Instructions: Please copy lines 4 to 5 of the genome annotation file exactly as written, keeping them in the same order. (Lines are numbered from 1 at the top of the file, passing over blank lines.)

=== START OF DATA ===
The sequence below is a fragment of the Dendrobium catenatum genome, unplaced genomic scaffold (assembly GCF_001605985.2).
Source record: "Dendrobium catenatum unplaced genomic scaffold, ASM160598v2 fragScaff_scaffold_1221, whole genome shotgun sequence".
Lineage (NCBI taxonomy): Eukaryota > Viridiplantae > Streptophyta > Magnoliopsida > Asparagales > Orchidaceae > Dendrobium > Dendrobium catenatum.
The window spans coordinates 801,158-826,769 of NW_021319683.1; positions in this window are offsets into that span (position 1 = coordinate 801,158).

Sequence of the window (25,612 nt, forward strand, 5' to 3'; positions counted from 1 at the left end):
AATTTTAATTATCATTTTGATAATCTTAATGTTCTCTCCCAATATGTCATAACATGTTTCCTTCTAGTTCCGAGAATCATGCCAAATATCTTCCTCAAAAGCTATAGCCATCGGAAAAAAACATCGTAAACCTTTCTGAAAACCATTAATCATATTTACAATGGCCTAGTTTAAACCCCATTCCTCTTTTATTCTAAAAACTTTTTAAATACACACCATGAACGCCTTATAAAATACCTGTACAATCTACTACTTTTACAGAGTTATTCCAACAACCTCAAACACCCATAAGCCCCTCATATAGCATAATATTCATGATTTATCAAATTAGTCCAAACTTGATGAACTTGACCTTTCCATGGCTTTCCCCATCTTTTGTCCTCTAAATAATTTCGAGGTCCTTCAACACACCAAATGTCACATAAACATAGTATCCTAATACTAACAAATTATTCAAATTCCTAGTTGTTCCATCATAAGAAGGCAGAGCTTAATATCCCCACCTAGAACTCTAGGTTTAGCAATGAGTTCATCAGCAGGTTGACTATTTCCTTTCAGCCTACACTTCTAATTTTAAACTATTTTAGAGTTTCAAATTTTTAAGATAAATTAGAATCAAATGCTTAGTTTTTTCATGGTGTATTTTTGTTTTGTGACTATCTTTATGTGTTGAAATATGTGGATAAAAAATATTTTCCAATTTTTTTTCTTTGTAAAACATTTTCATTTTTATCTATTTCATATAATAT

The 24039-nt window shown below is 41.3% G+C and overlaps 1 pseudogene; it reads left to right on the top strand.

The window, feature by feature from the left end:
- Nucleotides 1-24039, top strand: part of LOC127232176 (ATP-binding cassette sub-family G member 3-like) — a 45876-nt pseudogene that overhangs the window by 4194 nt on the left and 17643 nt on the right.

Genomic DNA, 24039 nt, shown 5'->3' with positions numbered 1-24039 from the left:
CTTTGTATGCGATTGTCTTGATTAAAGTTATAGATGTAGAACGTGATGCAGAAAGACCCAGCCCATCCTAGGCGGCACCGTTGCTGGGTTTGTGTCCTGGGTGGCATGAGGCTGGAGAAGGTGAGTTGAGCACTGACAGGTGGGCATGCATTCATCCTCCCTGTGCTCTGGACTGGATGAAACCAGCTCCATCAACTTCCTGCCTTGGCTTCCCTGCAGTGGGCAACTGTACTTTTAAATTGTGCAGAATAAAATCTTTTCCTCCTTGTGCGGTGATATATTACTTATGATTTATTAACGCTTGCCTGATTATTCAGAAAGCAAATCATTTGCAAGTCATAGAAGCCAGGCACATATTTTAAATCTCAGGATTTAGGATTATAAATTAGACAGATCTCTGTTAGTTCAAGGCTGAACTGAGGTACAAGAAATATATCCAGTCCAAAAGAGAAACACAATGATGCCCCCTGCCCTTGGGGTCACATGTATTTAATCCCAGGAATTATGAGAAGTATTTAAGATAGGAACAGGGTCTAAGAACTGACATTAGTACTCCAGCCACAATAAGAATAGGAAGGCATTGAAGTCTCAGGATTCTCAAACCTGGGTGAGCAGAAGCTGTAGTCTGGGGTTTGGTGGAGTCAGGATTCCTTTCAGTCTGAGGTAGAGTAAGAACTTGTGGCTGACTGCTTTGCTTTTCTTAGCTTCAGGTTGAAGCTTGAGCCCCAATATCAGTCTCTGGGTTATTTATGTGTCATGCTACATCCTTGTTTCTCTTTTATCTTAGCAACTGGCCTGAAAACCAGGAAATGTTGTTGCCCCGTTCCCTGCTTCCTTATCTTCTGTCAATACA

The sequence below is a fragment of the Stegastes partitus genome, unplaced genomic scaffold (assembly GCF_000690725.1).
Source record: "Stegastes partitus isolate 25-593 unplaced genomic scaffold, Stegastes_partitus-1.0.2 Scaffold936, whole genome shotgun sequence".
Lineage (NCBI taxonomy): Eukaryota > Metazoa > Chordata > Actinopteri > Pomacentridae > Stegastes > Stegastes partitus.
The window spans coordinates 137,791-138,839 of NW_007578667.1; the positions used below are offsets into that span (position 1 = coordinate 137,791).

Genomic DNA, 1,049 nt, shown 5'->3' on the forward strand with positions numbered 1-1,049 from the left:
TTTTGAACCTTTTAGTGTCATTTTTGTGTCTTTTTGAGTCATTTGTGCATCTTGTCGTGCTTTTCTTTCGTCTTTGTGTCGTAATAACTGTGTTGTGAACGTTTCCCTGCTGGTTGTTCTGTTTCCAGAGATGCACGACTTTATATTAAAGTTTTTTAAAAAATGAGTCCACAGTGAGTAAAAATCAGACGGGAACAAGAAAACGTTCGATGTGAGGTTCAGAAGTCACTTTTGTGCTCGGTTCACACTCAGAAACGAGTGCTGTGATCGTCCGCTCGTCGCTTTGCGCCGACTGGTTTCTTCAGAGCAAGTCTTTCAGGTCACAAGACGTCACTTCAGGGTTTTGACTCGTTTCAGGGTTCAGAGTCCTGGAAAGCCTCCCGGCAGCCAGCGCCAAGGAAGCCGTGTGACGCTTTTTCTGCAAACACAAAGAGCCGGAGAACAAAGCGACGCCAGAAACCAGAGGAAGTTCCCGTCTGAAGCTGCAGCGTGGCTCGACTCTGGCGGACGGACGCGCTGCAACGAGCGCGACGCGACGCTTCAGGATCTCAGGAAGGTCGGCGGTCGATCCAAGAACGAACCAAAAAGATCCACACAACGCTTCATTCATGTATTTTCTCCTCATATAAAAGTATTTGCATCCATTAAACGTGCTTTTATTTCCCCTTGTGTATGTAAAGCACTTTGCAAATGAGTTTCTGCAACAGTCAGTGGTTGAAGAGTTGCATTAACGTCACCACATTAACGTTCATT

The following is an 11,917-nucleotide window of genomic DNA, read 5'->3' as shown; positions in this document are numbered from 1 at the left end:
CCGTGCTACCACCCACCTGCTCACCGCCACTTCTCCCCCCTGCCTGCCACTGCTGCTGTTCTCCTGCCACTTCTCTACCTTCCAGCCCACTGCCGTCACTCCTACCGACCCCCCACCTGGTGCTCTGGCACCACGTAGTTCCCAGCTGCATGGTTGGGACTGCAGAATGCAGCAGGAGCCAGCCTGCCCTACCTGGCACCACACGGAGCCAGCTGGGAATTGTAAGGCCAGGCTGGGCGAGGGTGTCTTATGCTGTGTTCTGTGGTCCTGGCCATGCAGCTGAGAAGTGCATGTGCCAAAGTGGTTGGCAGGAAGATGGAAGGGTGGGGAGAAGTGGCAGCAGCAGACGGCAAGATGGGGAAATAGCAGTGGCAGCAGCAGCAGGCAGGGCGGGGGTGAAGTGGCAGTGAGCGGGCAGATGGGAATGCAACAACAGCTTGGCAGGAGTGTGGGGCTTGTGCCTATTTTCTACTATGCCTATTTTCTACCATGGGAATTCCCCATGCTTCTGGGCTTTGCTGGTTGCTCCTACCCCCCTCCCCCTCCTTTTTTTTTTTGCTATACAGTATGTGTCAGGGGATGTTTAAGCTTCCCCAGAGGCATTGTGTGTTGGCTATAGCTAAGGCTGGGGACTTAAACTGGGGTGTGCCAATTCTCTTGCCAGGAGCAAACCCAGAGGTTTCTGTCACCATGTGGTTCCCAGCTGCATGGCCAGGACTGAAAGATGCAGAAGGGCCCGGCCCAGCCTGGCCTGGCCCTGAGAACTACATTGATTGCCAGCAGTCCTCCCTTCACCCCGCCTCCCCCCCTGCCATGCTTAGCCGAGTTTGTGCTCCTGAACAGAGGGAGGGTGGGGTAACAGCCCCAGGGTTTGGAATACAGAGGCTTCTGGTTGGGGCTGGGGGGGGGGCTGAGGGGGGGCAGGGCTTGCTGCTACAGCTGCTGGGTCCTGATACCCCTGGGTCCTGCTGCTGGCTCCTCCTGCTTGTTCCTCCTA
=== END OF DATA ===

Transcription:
The window spans coordinates 801,158-826,769 of NW_021319683.1; positions in this window are offsets into that span (position 1 = coordinate 801,158).

Sequence of the window (25,612 nt, forward strand, 5' to 3'; positions counted from 1 at the left end):